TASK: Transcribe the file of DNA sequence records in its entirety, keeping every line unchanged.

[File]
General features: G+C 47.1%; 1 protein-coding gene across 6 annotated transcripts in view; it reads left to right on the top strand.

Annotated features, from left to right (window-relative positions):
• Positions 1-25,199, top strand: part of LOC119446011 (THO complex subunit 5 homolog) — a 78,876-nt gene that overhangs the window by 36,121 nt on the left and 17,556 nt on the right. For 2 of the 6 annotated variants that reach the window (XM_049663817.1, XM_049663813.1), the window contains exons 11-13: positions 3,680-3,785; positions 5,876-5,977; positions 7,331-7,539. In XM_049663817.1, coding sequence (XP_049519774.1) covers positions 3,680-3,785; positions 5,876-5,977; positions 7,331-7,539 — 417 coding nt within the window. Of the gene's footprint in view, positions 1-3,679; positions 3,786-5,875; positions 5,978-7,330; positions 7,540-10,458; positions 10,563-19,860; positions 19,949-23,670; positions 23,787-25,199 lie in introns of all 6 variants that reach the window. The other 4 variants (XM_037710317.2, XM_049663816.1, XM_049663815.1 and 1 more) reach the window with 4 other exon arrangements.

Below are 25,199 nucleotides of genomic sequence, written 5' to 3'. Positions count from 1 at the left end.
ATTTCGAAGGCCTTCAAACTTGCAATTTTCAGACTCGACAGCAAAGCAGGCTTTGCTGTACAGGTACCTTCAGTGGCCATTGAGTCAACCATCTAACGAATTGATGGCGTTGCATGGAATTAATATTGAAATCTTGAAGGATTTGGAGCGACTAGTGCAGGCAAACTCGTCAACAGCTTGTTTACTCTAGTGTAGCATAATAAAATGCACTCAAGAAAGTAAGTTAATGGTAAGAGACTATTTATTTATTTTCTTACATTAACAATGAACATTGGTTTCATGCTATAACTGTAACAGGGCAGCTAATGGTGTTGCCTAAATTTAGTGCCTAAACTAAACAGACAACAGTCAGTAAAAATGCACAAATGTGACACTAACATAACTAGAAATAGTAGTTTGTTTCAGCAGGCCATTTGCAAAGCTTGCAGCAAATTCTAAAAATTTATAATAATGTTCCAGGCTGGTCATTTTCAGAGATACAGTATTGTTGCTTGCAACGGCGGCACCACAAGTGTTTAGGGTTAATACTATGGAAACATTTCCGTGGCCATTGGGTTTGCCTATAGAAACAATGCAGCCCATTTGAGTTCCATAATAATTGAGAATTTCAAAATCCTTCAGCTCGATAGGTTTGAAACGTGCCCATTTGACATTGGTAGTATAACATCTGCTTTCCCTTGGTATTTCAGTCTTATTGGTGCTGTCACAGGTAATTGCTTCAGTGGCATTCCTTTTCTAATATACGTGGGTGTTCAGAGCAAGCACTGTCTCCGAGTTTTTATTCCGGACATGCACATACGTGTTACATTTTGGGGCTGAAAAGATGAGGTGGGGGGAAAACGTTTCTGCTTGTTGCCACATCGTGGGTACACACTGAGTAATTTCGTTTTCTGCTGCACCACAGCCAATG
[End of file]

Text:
General features: G+C 47.1%; 1 protein-coding gene across 6 annotated transcripts in view; it reads left to right on the top strand.

Annotated features, from left to right (window-relative positions):
• Positions 1-25,199, top strand: part of LOC119446011 (THO complex subunit 5 homolog) — a 78,876-nt gene that overhangs the window by 36,121 nt on the left and 17,556 nt on the right. For 2 of the 6 annotated variants that reach the window (XM_049663817.1, XM_049663813.1), the window contains exons 11-13: positions 3,680-3,785; positions 5,876-5,977; positions 7,331-7,539. In XM_049663817.1, coding sequence (XP_049519774.1) covers positions 3,680-3,785; positions 5,876-5,977; positions 7,331-7,539 — 417 coding nt within the window. Of the gene's footprint in view, positions 1-3,679; positions 3,786-5,875; positions 5,978-7,330; positions 7,540-10,458; positions 10,563-19,860; positions 19,949-23,670; positions 23,787-25,199 lie in introns of all 6 variants that reach the window. The other 4 variants (XM_037710317.2, XM_049663816.1, XM_049663815.1 and 1 more) reach the window with 4 other exon arrangements.

Below are 25,199 nucleotides of genomic sequence, written 5' to 3'. Positions count from 1 at the left end.
ATTTCGAAGGCCTTCAAACTTGCAATTTTCAGACTCGACAGCAAAGCAGGCTTTGCTGTACAGGTACCTTCAGTGGCCATTGAGTCAACCATCTAACGAATTGATGGCGTTGCATGGAATTAATATTGAAATCTTGAAGGATTTGGAGCGACTAGTGCAGGCAAACTCGTCAACAGCTTGTTTACTCTAGTGTAGCATAATAAAATGCACTCAAGAAAGTAAGTTAATGGTAAGAGACTATTTATTTATTTTCTTACATTAACAATGAACATTGGTTTCATGCTATAACTGTAACAGGGCAGCTAATGGTGTTGCCTAAATTTAGTGCCTAAACTAAACAGACAACAGTCAGTAAAAATGCACAAATGTGACACTAACATAACTAGAAATAGTAGTTTGTTTCAGCAGGCCATTTGCAAAGCTTGCAGCAAATTCTAAAAATTTATAATAATGTTCCAGGCTGGTCATTTTCAGAGATACAGTATTGTTGCTTGCAACGGCGGCACCACAAGTGTTTAGGGTTAATACTATGGAAACATTTCCGTGGCCATTGGGTTTGCCTATAGAAACAATGCAGCCCATTTGAGTTCCATAATAATTGAGAATTTCAAAATCCTTCAGCTCGATAGGTTTGAAACGTGCCCATTTGACATTGGTAGTATAACATCTGCTTTCCCTTGGTATTTCAGTCTTATTGGTGCTGTCACAGGTAATTGCTTCAGTGGCATTCCTTTTCTAATATACGTGGGTGTTCAGAGCAAGCACTGTCTCCGAGTTTTTATTCCGGACATGCACATACGTGTTACATTTTGGGGCTGAAAAGATGAGGTGGGGGGAAAACGTTTCTGCTTGTTGCCACATCGTGGGTACACACTGAGTAATTTCGTTTTCTGCTGCACCACAGCCAATG